By Mark Sproule
Just six points off Spurs and nine behind Chelsea in a quest for a Champions League spot you have toask the question of our former Chairman (a self confessed Chelsea fanatic) and Chief Executive Christian Purslow, what were the pair thinking when they choose to overlook Kenny Dalglish for themanagerial post when it became vacant last Summer?
When the pair of execs made it known publicly that Kenny was joining them in their sifting through a list of appropriate candidates asopposed to being one of them, Dalglish didn’t have to look at the list too long and hard to realise he himself was better qualified than anyone on the Liverpool board’s radar at that time.
Kenny quickly put his own name into the hat which was promptly removed by the duo, citing his more important ambassadorial role as the only job for him. On the appointment of Hodgson, Broughton was quotedas saying “Kenny put his name in for the job and we appreciated the fact he wanted to do it but hewas never a candidate. He is happy in his current ambassadorial role” Never a candidate? Why was that Mr Broughton, because he hadn’t managed in ten years, because the game had changed so much or because he was out of touch with the modern “beautiful game” and didn’t know how to handle the modern footballer. Tell that to the millions of Liverpool fans around the globe who jumped in delight at the destruction of Manchester United a fortnight ago, or who watched a month earlier when KD engaged great tactical foresight to hoodwink Carlos Ancelotti at Stamford Bridge,beating Broughton’s beloved Chelsea.
The appointment of Roy Hodgson and his subsequent reign asmanager proved to be what most Liverpool fans had feared. The wrong job at the wrong time at aclub too big for a man who made his name making average players play well in effective tactical systems, stopping the other team from playing, a system which failed to produce many victories particularly away from home in his short Premier League career as Blackburn, Fulham and now Liverpool’s gaffer. Broughton and Purslow knew best and chose to ignore the “sentiment” of millions of reds around the globe last summer who hoped and prayed that this was the moment their messiah would return.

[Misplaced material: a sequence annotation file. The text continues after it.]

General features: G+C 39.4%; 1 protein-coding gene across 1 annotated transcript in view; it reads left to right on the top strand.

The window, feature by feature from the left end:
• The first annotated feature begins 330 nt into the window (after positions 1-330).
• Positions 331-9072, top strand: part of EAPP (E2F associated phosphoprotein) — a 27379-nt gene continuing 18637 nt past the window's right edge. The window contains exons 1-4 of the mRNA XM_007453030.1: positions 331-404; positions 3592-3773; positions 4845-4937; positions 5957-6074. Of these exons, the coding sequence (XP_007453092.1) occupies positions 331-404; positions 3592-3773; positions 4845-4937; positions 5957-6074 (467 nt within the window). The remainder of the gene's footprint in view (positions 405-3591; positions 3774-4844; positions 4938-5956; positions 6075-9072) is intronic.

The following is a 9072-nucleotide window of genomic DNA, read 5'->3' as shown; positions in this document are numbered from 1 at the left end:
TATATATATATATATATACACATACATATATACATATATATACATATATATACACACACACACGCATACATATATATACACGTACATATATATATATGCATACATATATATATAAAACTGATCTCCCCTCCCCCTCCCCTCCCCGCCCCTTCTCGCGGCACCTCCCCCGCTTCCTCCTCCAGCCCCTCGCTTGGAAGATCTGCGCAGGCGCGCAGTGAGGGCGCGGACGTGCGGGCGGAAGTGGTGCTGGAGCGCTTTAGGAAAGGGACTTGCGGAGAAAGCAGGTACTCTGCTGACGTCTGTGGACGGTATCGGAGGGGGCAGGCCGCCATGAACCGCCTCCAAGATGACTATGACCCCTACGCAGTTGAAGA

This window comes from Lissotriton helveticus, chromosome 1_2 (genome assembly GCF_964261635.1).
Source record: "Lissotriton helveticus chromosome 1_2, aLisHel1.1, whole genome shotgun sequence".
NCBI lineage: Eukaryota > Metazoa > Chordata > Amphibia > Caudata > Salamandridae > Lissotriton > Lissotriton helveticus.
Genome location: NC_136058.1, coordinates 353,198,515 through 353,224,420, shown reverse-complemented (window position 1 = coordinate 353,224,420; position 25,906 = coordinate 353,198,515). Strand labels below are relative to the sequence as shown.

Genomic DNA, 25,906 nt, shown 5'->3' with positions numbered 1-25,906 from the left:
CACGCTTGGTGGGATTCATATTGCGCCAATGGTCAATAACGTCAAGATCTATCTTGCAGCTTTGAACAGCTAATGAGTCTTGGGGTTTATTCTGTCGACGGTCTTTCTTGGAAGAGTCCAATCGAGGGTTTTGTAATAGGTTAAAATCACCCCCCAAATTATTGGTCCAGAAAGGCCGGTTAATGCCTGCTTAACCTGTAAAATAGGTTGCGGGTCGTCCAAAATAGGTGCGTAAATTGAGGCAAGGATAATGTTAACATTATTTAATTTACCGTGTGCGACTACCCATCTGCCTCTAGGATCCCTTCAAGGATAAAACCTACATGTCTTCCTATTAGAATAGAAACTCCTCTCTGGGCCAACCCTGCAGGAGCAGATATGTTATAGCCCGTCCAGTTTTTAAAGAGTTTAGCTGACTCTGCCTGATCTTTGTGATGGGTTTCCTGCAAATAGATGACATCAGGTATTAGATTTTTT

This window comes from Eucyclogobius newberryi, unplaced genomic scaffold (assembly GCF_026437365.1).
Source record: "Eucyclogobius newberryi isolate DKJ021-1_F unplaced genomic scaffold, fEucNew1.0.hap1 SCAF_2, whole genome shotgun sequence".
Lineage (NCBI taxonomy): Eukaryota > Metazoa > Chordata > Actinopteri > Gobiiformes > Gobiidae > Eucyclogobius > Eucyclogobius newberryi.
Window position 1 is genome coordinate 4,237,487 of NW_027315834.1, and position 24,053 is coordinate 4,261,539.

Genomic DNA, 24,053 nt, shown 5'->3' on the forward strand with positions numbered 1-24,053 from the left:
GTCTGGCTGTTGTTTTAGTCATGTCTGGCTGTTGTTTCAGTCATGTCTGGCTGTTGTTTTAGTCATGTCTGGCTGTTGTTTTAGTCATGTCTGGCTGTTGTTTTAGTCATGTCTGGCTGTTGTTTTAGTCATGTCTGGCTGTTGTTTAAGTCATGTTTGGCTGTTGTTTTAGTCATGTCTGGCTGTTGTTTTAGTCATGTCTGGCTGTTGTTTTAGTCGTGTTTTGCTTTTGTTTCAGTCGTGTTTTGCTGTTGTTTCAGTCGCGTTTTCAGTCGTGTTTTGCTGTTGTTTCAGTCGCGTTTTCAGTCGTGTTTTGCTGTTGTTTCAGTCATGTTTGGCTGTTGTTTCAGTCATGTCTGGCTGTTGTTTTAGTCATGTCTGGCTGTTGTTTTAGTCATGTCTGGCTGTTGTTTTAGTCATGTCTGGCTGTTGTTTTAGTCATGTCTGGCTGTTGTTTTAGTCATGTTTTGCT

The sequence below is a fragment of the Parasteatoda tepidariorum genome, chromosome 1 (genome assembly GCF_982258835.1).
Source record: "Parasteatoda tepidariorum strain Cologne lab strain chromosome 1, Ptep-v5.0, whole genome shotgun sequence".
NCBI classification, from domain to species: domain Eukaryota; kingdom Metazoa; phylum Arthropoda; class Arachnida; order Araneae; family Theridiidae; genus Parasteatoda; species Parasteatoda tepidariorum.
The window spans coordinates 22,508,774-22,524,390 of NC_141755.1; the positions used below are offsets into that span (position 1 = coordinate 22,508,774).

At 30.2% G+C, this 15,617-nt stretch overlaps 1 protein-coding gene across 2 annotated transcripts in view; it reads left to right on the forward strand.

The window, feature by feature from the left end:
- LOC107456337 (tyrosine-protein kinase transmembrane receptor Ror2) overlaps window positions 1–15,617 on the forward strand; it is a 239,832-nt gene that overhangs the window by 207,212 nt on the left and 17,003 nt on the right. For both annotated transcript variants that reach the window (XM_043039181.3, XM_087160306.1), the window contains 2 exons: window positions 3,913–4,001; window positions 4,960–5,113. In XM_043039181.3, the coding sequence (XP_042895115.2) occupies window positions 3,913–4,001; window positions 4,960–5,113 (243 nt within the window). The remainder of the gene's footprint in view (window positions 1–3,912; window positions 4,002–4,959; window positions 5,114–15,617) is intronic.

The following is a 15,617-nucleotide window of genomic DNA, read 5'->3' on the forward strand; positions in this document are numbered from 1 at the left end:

The fact that LFC at that time needed to bring in an ardent Chelsea fan as their chairman, to oversee the sale of club and in turn make one of the worst managerial appointments in recent Liverpool history was a testament to cowboys Gillett and Hicks underpinning their charade as owners which had at that stage thrown LFC onto the front pages of every national newspaper. It is clear for me that Martin Broughton had an inability to fully comprehend the historyand tradition of Liverpool Football Club and the part which Kenneth Mathieson Dalglish played and could yet play, simply because he was not a Liverpool fan.
Christian Purslow apparently a life-long Liverpool fan either didn’t believe Kenny was the man for job either or didn’t have enough clout to persuade Broughton otherwise. Perhaps we will never know. Hindsight is a wonderful thing, but the turnaround both on and off the field since Kenny took the reigns points to a massive error of judgement on the pairs behalf. Errors of judgement which most likely will have caused us another season of Europa League football when it could have been oh so different if King Kenny had havebeen taking the team-talks since August.